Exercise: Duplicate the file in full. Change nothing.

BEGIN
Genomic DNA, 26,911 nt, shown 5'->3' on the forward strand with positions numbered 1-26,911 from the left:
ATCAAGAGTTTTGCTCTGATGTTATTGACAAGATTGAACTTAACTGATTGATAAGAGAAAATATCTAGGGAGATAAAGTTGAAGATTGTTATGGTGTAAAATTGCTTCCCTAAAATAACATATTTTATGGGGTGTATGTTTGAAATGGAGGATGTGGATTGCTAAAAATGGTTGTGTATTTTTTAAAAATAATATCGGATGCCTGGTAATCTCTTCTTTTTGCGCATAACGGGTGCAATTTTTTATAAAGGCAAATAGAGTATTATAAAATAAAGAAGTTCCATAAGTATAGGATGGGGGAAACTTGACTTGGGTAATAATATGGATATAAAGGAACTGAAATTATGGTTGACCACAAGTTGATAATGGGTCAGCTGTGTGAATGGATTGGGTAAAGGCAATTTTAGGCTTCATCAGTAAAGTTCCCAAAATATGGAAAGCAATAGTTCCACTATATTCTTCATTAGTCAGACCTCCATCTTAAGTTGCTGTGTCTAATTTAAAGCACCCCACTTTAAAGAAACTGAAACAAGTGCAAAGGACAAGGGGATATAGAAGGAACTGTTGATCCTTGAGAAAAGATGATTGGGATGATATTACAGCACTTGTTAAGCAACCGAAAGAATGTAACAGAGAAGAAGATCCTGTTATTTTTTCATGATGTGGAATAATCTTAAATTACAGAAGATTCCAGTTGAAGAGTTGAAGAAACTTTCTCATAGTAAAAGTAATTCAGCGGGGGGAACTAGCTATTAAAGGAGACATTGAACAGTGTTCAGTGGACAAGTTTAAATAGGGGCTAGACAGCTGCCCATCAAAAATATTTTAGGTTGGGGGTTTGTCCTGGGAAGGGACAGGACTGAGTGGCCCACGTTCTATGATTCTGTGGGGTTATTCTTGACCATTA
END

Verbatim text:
Genomic DNA, 26,911 nt, shown 5'->3' on the forward strand with positions numbered 1-26,911 from the left:
ATCAAGAGTTTTGCTCTGATGTTATTGACAAGATTGAACTTAACTGATTGATAAGAGAAAATATCTAGGGAGATAAAGTTGAAGATTGTTATGGTGTAAAATTGCTTCCCTAAAATAACATATTTTATGGGGTGTATGTTTGAAATGGAGGATGTGGATTGCTAAAAATGGTTGTGTATTTTTTAAAAATAATATCGGATGCCTGGTAATCTCTTCTTTTTGCGCATAACGGGTGCAATTTTTTATAAAGGCAAATAGAGTATTATAAAATAAAGAAGTTCCATAAGTATAGGATGGGGGAAACTTGACTTGGGTAATAATATGGATATAAAGGAACTGAAATTATGGTTGACCACAAGTTGATAATGGGTCAGCTGTGTGAATGGATTGGGTAAAGGCAATTTTAGGCTTCATCAGTAAAGTTCCCAAAATATGGAAAGCAATAGTTCCACTATATTCTTCATTAGTCAGACCTCCATCTTAAGTTGCTGTGTCTAATTTAAAGCACCCCACTTTAAAGAAACTGAAACAAGTGCAAAGGACAAGGGGATATAGAAGGAACTGTTGATCCTTGAGAAAAGATGATTGGGATGATATTACAGCACTTGTTAAGCAACCGAAAGAATGTAACAGAGAAGAAGATCCTGTTATTTTTTCATGATGTGGAATAATCTTAAATTACAGAAGATTCCAGTTGAAGAGTTGAAGAAACTTTCTCATAGTAAAAGTAATTCAGCGGGGGGAACTAGCTATTAAAGGAGACATTGAACAGTGTTCAGTGGACAAGTTTAAATAGGGGCTAGACAGCTGCCCATCAAAAATATTTTAGGTTGGGGGTTTGTCCTGGGAAGGGACAGGACTGAGTGGCCCACGTTCTATGATTCTGTGGGGTTATTCTTGACCATTA